BERLIN (Reuters) - Nigerian Iyke Anakua had been working for 14 months as a welder, a job he got through a recruitment agency in Berlin, when he received news in mid-March that he would be made redundant.
“I waited so long for a job and now I have to start all over again,” he said, wearing a black cap and a broad smile in Berlin’s poor district of Neukoelln. “It’s tough but I’m trying to stay positive.”
Anakua, who is 46 and has three children, considered himself fortunate because his wife’s job as a security guard at a supermarket was not affected by coronavirus lockdowns. Her wages combined with the unemployment benefits he received were sufficient for them to get by on.
The pandemic is pushing up unemployment among migrants at a faster rate than among German citizens, hampering the country’s previously successful push to integrate into its labour market the record 1.1 million people who arrived in 2015 seeking asylum.
Unemployment among migrants, who are largely employed in the services sector that was crippled during a six-week lockdown, rose by 27% from March to June, Federal Labour Office data show. This compares with a 20% increase among Germans.
“Migrants are more affected by the crisis because they largely occupy jobs that can’t be done from home,” said Herbert Bruecker of Humboldt University of Berlin. “We are talking about jobs in restaurants, hotels, cleaning, transport, and security.”
With relatively low education levels and language skills, migrants are over-represented in the services sector. The sector is slowly reviving, but is still held back by weak demand.
About 28% of asylum seekers and refugees were employed either in hospitality or through temporary employment agencies last year, compared with 4% of Germans, a study by the Cologne Institute for Economic Research (IW Koeln) shows.
“Migrants are also disproportionately employed in small companies, where employment protection is weaker so layoffs are easier and cheaper,” said Bruecker. “There is also the rule of ‘last in, first out’. All this puts migrants at a disadvantage.”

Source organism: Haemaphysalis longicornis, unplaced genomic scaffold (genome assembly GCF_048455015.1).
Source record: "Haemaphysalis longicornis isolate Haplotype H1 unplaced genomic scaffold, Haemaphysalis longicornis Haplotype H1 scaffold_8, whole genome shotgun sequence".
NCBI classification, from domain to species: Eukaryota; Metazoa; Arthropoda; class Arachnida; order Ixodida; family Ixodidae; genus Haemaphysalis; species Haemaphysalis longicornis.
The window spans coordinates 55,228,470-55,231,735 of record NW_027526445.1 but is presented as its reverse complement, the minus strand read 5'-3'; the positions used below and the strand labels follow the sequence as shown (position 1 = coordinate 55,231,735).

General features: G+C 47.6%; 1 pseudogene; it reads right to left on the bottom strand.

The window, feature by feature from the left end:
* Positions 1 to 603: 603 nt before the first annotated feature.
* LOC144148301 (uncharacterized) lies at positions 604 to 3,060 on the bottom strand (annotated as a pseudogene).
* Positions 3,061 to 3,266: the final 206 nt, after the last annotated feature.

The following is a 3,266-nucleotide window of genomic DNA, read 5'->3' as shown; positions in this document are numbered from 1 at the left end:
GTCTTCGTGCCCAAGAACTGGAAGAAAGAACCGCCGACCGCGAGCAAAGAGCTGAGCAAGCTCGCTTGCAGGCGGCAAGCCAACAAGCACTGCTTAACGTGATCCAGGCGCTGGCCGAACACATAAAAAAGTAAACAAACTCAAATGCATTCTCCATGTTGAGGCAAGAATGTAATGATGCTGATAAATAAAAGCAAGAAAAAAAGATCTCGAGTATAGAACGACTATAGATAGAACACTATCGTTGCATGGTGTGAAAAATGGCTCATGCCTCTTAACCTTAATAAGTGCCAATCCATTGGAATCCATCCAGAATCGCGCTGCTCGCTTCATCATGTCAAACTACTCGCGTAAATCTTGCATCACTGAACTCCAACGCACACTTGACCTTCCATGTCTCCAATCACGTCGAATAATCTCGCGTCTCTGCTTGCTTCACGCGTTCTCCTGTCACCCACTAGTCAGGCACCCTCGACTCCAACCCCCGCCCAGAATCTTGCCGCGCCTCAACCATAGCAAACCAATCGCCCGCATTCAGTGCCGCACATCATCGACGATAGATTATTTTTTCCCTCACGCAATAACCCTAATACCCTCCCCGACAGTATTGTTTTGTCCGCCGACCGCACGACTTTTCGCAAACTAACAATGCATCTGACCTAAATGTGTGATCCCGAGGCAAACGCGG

Since 2015, Germany has spent tens of billions of euros on an integration strategy focused on language and vocational training, hoping to get the newcomers off welfare and into work.
This effort was helped by an economy that had been in its 11th straight year of growth before the pandemic, and by a labour market hamstrung by chronic shortages.
Almost 40% of migrants from Syria, Afghanistan, Iraq, Eritrea, Iran, Pakistan, Nigeria and Somalia, who make up the bulk of asylum applicants, were employed at the start of the year, up from 16.4% in January 2016.
Experts had been expecting this figure to hit or even surpass 50% by the end of the year.
But the pandemic is undoing those gains.
The crisis is making integration difficult in other ways.
As mandatory integration and language courses were moved from classrooms to home-based e-learning and social interactions were limited, migrants lost contact with native speakers.
“The closure of schools also has an adverse effect on migrant children, whose parents often struggle with home schooling because of weak language skills,” said Wido Geis-Thoene of the economic institute IW Koeln.
Despite the setbacks, the outlook for migrants remains broadly positive, especially as the economy appears to be on the mend and the fast-ageing population means labour shortages are set to increase, creating more opportunities for migrants.
“The employment perspective for migrants will be unfavourable for a year or two,” said Geis-Thoene. “But the big picture remains favourable because of the negative demographic development.”
Germany’s working-age population shrank by 360,000 last year and the trend is forecast to accelerate.
“We had a surge in migrants coming to us seeking advice after they had lost their jobs in March and April,” said Olga Klus, a consultant with Work and Live, a charity funded by the government’s IQ Network Fair Integration project to assist migrants.
“It is very sad to see that most have no idea about their rights under German labour laws,” added Klus. “But the situation is starting to stabilise.”
Almost four months after he had lost his job as a welder, Nigerian Anakua received a call from his former employment agency last week asking him if he would like to come back.
“I couldn’t believe it. They said their clients are coming back asking for welders and they were satisfied with my work and wanted me back,” he said. “I’m very happy.”
Reporting by Joseph Nasr; Editing by Frances Kerry